One interesting aspect of Charles Worth’s designs was what was called the “Ensemble Dress.” This was a dress that had two bodices, typically one for day wear and one for evening wear so one could have a nice semi-formal dress for calling on friends, going into town, or attending some sort of day function. At the same time, with a change in bodices, one would have also be properly dressed for an evening function. Below is just one example that was made by Worth in 1893:
First, we have a day bodice that’s designed like a jacket; no doubt some wort of a waist was worn underneath even though it would have been covered by the lace strips running down the front. And then we have a night bodice that’s perhaps a little more formal:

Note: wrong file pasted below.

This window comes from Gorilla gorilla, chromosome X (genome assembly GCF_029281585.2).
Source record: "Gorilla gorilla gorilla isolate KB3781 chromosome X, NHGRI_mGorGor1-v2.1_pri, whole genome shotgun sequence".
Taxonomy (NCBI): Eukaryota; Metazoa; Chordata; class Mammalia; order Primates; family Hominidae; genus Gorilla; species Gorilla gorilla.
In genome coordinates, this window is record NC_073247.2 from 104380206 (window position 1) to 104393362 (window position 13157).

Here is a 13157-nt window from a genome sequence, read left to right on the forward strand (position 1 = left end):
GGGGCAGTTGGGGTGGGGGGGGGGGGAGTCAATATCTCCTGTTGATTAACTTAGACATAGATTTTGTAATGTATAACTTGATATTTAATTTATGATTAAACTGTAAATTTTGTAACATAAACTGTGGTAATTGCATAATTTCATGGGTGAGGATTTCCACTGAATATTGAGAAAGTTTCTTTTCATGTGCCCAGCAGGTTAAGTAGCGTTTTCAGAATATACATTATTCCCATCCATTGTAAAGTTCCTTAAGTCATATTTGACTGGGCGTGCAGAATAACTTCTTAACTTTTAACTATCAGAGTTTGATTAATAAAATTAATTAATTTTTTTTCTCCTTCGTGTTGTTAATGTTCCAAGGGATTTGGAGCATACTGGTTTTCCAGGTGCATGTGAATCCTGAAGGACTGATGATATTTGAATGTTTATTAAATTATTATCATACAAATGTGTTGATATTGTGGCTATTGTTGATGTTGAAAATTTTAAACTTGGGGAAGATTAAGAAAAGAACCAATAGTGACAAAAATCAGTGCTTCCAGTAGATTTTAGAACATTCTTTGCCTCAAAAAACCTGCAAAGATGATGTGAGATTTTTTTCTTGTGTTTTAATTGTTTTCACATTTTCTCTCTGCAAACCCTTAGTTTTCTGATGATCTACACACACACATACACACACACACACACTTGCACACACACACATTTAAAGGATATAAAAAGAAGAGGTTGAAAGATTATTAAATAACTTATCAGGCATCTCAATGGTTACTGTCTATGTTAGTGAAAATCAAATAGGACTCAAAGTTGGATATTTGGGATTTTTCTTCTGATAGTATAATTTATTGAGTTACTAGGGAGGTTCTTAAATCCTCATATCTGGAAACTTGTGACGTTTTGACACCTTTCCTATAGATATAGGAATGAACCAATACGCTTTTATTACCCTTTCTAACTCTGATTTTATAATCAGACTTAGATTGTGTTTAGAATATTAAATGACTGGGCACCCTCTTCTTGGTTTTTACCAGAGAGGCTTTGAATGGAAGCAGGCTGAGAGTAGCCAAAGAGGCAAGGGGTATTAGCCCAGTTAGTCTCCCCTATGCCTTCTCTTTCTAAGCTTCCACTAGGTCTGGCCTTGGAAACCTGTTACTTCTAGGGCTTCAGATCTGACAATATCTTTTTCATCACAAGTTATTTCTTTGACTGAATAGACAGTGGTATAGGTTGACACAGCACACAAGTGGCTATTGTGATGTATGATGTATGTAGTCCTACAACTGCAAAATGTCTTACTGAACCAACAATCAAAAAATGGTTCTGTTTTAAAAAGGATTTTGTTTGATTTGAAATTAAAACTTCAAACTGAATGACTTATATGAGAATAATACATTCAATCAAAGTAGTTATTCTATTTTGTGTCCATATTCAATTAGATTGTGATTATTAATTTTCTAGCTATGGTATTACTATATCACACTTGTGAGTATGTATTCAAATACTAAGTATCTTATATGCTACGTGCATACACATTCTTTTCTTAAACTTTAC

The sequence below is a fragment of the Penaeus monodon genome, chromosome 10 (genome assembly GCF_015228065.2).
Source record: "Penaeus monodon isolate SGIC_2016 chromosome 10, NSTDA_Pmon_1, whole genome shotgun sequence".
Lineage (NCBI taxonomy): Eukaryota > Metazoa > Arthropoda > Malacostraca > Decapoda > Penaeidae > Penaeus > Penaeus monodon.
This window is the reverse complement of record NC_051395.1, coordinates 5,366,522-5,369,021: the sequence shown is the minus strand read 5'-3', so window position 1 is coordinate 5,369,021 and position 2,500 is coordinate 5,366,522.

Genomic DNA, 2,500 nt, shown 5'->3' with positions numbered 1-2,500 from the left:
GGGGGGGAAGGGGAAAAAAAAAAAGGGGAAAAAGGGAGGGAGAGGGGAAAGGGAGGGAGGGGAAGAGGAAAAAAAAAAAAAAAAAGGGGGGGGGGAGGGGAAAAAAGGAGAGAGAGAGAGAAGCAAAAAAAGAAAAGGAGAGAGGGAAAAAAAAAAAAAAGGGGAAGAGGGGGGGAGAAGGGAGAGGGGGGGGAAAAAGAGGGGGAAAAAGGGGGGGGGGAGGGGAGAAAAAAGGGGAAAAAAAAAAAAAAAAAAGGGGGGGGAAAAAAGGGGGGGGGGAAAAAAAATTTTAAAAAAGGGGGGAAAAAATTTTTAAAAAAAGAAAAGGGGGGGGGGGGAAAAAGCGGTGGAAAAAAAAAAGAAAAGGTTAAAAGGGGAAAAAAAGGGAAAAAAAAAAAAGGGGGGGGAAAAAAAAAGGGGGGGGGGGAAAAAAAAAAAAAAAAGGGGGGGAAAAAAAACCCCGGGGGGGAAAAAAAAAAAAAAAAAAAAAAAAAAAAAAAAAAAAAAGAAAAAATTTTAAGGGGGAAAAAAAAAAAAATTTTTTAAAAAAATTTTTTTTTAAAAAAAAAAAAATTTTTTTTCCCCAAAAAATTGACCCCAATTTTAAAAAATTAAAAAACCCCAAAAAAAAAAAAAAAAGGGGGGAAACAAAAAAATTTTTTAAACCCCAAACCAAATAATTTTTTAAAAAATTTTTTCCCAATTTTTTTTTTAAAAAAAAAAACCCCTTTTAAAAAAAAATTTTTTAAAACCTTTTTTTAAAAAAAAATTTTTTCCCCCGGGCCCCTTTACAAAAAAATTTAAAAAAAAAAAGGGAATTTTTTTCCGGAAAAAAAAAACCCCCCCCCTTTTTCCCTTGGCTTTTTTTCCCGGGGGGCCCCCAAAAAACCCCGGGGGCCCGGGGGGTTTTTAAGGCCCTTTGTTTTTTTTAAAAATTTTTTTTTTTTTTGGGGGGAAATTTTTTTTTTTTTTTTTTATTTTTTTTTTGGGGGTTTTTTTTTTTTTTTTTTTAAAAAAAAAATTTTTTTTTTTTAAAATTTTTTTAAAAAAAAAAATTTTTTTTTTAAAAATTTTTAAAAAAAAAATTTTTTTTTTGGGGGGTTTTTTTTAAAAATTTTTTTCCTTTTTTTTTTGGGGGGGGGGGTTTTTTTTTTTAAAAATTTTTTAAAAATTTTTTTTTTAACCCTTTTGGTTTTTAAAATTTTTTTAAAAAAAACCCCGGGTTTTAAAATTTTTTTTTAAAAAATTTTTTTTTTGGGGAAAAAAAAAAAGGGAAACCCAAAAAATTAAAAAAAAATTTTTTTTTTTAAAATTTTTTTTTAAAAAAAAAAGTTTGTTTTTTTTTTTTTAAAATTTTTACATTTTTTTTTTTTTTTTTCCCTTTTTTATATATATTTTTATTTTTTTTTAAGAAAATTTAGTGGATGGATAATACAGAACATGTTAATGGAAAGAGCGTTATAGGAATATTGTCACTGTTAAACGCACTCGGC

And here’s a rear view of the dress with the day bodice:
In terms of silhouette, this is characteristic for the early 1890s with it’s fairly restrained train arrangement- most likely a small bustle pad was worn but not much else. The fact there’s small train points to it being more of a formal dress (with day and night configurations). The fabric is a silver colored silk satin with a gold leaf pattern decoration woven in broken texture that services to provide a contrast both in texture and color. The red silk velvet lapels and sleeve trim on the day bodice and the red bodice front on the night bodice. The effect is exquisite with either bodice. Below is a close-up of the fabric.
In 1890s fashion, the skirt and bodice have a minimum of trim and Worth lets the contrasting fabrics, both in color and in texture, speak for themselves. Just one of many exquisite examples from Maison Worth.